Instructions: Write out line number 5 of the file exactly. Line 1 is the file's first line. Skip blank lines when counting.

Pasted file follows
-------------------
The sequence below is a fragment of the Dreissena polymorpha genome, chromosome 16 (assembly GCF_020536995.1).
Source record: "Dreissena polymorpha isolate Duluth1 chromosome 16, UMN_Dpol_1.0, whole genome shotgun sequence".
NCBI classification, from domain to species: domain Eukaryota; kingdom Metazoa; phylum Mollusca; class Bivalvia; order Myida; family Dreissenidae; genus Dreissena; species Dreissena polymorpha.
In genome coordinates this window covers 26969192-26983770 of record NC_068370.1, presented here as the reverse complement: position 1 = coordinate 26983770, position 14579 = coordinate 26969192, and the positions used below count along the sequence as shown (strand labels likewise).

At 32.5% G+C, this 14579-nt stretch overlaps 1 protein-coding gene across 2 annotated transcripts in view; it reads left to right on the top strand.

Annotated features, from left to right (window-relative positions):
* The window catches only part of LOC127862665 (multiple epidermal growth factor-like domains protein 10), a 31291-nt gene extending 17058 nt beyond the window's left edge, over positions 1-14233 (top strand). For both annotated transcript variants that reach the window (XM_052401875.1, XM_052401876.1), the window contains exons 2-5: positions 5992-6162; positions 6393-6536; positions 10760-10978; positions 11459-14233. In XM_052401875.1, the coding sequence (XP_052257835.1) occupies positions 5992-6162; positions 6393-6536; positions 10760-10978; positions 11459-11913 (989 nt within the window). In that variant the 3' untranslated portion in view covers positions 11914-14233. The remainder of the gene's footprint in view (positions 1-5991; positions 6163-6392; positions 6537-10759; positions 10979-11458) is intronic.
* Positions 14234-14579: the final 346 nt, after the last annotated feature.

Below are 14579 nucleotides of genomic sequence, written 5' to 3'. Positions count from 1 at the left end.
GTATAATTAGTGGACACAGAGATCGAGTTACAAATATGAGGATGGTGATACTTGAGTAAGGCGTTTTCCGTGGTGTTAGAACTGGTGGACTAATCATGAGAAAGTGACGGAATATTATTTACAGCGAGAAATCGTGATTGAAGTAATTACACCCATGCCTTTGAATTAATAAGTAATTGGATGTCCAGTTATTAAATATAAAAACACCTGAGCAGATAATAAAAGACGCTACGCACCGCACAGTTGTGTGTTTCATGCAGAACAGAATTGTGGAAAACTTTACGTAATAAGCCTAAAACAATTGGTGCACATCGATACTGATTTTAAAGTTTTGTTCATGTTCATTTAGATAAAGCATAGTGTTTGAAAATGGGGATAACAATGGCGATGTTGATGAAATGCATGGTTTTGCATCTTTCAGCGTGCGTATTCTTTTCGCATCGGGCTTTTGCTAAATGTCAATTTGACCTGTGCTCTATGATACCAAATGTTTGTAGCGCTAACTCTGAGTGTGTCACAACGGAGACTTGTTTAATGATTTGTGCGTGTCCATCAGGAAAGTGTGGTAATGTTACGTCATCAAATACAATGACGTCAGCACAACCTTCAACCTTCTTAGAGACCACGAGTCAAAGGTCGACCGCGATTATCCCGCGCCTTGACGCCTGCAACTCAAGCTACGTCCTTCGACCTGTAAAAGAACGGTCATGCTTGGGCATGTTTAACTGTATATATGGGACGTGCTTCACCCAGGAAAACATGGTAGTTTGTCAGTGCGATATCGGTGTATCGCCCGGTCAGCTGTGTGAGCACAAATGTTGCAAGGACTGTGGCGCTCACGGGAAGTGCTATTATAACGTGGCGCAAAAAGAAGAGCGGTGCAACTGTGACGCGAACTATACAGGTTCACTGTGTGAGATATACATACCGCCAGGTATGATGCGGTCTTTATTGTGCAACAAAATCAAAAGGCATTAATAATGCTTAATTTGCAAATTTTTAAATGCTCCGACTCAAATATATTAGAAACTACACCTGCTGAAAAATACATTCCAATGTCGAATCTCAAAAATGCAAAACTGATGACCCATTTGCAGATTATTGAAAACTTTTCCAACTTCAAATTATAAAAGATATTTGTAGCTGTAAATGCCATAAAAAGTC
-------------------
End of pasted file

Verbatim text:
At 32.5% G+C, this 14579-nt stretch overlaps 1 protein-coding gene across 2 annotated transcripts in view; it reads left to right on the top strand.